"Acting in FUMÉE was a dream, but FUMÉE is my first adventure in choreographing for film. Inspired by popular dances of the 1960s, I wanted to move from small quirky movements to a large rock and roll party where our two ladies take the space."
"This was the most collaborative film experience I've had. Having a small crew in a small space with a small amount of time means everyone had to work extra hard in every department. It was a great team to be a part of!
FUMÉE is a project inspired by the French New Wave. However, we did not have the mindset of 'Would they do this in a French New Wave film?' Our typical thought was 'It seems right to us, who cares if it is not 'correct'.' That seemed much more aligned with the French New Wave ideals we were inspired by. Luckily for me, I was able to work with three extremely talented people who acted as actors/ set designers/ cinematographers/ prop masters/ lighting experts/ and caterers. They made my job very easy."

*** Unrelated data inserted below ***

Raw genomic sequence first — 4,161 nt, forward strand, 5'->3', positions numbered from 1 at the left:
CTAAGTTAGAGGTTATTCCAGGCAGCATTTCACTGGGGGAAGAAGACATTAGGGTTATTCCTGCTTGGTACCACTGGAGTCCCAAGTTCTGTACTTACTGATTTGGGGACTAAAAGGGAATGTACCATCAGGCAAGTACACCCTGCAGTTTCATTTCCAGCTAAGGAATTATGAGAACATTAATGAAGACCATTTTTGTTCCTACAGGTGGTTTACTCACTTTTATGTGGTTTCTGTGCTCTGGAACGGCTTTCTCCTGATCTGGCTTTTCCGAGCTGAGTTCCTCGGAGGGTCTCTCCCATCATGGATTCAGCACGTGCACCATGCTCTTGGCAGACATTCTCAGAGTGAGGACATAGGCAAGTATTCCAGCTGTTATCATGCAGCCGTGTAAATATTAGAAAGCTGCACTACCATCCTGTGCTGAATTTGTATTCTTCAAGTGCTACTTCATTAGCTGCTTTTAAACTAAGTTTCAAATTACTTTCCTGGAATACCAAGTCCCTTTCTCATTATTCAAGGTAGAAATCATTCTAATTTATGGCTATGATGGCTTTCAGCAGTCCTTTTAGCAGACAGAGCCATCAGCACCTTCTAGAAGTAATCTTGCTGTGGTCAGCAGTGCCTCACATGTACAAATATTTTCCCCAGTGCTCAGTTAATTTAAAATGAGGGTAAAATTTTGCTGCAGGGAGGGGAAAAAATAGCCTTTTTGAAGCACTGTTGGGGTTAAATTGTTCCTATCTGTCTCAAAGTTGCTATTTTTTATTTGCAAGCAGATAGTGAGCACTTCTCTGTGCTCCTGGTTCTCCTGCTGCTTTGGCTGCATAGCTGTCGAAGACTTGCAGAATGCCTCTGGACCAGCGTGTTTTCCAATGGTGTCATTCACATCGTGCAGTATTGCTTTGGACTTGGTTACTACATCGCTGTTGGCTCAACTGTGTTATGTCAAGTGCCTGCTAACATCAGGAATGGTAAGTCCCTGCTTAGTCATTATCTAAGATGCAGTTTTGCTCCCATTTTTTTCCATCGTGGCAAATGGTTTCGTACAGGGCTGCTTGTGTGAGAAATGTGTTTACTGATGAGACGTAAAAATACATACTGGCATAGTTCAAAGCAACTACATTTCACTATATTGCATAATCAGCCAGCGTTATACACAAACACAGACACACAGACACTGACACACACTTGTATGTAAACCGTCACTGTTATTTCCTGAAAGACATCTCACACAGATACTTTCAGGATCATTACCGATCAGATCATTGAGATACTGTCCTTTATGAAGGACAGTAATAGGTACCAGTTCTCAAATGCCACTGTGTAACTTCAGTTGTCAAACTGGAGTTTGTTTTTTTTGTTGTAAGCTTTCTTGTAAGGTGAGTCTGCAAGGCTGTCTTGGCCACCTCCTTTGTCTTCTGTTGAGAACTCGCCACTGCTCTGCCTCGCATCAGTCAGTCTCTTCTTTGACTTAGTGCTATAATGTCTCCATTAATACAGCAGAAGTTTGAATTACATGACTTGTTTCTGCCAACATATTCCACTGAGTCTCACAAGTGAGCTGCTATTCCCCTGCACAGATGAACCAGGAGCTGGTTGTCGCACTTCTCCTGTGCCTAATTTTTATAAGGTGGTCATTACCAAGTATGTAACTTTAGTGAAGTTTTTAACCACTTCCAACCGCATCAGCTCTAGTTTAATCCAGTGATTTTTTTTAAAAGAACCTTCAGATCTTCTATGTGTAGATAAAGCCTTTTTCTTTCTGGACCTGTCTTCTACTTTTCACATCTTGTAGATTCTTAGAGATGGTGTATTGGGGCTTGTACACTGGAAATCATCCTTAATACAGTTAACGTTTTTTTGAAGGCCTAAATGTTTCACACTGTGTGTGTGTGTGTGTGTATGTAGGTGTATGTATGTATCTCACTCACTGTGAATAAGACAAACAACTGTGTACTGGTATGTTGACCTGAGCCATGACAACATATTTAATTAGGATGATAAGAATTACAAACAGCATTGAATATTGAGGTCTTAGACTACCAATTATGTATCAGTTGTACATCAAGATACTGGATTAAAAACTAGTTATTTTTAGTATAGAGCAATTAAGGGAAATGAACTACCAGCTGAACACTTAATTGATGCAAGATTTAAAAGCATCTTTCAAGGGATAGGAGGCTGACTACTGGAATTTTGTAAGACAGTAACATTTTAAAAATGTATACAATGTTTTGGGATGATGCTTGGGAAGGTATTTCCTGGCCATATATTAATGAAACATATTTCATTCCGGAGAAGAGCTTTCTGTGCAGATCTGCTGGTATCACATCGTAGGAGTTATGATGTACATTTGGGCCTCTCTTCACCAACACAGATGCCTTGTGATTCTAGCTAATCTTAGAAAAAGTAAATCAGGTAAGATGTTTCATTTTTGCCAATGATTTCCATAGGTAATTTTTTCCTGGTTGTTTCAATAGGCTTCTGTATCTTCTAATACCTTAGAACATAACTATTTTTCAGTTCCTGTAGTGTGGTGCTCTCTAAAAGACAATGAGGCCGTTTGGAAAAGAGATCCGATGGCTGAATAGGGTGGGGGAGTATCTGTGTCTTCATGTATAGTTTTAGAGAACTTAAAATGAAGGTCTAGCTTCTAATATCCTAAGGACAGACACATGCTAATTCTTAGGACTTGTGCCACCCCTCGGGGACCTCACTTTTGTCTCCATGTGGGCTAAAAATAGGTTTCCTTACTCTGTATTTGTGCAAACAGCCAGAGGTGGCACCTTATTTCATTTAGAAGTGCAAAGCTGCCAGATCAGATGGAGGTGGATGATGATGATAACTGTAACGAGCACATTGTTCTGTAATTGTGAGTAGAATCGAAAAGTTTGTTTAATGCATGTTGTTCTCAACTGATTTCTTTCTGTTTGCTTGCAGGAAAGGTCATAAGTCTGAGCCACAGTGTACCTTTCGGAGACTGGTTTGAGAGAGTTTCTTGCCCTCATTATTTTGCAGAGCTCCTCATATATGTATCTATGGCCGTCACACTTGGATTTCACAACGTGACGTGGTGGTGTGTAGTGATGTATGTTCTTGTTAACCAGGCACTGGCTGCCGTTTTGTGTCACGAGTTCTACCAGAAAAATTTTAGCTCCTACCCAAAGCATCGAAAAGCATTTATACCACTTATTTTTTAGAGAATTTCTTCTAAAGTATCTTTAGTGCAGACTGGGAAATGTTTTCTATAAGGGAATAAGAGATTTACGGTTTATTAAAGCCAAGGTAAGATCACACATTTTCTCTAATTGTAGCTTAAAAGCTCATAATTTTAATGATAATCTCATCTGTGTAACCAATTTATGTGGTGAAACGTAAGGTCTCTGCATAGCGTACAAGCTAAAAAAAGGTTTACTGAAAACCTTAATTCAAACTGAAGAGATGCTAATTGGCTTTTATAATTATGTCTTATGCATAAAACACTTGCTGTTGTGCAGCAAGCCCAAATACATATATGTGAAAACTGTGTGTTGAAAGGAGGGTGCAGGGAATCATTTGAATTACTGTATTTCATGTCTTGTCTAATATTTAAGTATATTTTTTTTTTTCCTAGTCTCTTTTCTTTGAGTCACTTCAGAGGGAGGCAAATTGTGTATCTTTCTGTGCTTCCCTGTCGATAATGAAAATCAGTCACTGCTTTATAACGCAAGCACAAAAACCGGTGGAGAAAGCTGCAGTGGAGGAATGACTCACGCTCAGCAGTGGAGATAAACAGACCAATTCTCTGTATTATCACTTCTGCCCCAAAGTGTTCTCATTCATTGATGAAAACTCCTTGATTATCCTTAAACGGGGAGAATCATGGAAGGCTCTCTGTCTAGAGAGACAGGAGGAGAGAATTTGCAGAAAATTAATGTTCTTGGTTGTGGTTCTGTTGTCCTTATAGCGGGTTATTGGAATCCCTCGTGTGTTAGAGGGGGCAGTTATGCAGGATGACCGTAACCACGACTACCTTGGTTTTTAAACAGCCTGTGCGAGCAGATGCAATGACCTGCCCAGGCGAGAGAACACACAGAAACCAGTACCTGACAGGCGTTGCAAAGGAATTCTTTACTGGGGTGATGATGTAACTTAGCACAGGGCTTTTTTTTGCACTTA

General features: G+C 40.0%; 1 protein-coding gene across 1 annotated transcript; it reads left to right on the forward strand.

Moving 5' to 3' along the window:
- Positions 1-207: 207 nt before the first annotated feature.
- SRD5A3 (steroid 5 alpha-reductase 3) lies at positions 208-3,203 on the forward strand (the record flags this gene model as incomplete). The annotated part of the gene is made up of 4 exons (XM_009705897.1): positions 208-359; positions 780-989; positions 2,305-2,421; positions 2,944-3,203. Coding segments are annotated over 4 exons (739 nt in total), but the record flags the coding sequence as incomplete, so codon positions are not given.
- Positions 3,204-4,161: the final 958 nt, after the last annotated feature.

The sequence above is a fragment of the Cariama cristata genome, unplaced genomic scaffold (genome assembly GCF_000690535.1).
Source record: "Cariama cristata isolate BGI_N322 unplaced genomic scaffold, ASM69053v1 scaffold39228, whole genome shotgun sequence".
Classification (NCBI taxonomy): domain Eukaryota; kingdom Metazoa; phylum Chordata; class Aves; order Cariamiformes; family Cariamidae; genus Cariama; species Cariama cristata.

"As far as artistic intent, I was specifically engrossed by the concept of 'taking space.' The women in FUMÉE are in the wrong place at the wrong time, but perhaps through many misadventures, are accustomed to making their own space. Exploring taking space, and choosing not to yield it, something so simple, created tension. It created absurdity. And so, for me, it was discovering the many ways these women take space that was so deeply captivating.
FUMÉE is our homage to Chicago, the Windy City, immortalized in the bathroom of Johnny’s old apartment. It is a glimpse of two women who delight in each other, in their differences, in their approach to life, and who accept each other’s sovereignty even when the world does not. It is a testament to 'taking space', even in unlikely places, and the beautiful possibilities that emerge when you do."
"When approaching artistic projects, I’m drawn to works that are able to capture the most human moments in the most fantastical ways, works that have a very distinctive, self-contained world, and most importantly, works that have a great sense of the sardonic, dark absurdity of being a human being.
While working on FUMÉE, my approach in lighting and framing was to create a feeling of space which was simultaneously familiar, and emotionally expressionistic, to create characters who are constantly stepping into more shadowy places of themselves, all the while skirting having to actually acknowledge those places. A bathroom that is physically gross, but also inhabited with these two people’s anxieties and ennui. "